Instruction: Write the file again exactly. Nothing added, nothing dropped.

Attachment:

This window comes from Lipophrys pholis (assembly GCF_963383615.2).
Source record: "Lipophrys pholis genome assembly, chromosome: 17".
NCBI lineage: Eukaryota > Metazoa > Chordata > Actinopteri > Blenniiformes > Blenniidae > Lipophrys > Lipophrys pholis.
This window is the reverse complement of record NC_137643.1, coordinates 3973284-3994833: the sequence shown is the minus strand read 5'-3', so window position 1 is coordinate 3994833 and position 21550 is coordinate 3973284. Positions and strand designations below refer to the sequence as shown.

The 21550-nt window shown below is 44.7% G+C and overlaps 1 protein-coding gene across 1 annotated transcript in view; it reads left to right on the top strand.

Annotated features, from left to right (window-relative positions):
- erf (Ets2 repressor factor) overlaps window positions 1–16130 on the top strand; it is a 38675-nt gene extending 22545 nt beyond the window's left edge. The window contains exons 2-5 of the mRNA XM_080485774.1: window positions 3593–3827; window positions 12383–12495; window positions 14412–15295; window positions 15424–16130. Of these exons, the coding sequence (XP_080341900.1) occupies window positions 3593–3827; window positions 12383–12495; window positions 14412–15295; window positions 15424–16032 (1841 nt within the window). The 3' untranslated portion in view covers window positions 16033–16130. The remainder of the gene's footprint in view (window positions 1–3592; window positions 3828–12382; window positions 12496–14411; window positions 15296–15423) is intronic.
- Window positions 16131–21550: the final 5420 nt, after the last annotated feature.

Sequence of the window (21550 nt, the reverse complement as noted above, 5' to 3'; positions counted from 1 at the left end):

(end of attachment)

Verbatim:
This window comes from Lipophrys pholis (assembly GCF_963383615.2).
Source record: "Lipophrys pholis genome assembly, chromosome: 17".
NCBI lineage: Eukaryota > Metazoa > Chordata > Actinopteri > Blenniiformes > Blenniidae > Lipophrys > Lipophrys pholis.
This window is the reverse complement of record NC_137643.1, coordinates 3973284-3994833: the sequence shown is the minus strand read 5'-3', so window position 1 is coordinate 3994833 and position 21550 is coordinate 3973284. Positions and strand designations below refer to the sequence as shown.

The 21550-nt window shown below is 44.7% G+C and overlaps 1 protein-coding gene across 1 annotated transcript in view; it reads left to right on the top strand.

Annotated features, from left to right (window-relative positions):
- erf (Ets2 repressor factor) overlaps window positions 1–16130 on the top strand; it is a 38675-nt gene extending 22545 nt beyond the window's left edge. The window contains exons 2-5 of the mRNA XM_080485774.1: window positions 3593–3827; window positions 12383–12495; window positions 14412–15295; window positions 15424–16130. Of these exons, the coding sequence (XP_080341900.1) occupies window positions 3593–3827; window positions 12383–12495; window positions 14412–15295; window positions 15424–16032 (1841 nt within the window). The 3' untranslated portion in view covers window positions 16033–16130. The remainder of the gene's footprint in view (window positions 1–3592; window positions 3828–12382; window positions 12496–14411; window positions 15296–15423) is intronic.
- Window positions 16131–21550: the final 5420 nt, after the last annotated feature.

Sequence of the window (21550 nt, the reverse complement as noted above, 5' to 3'; positions counted from 1 at the left end):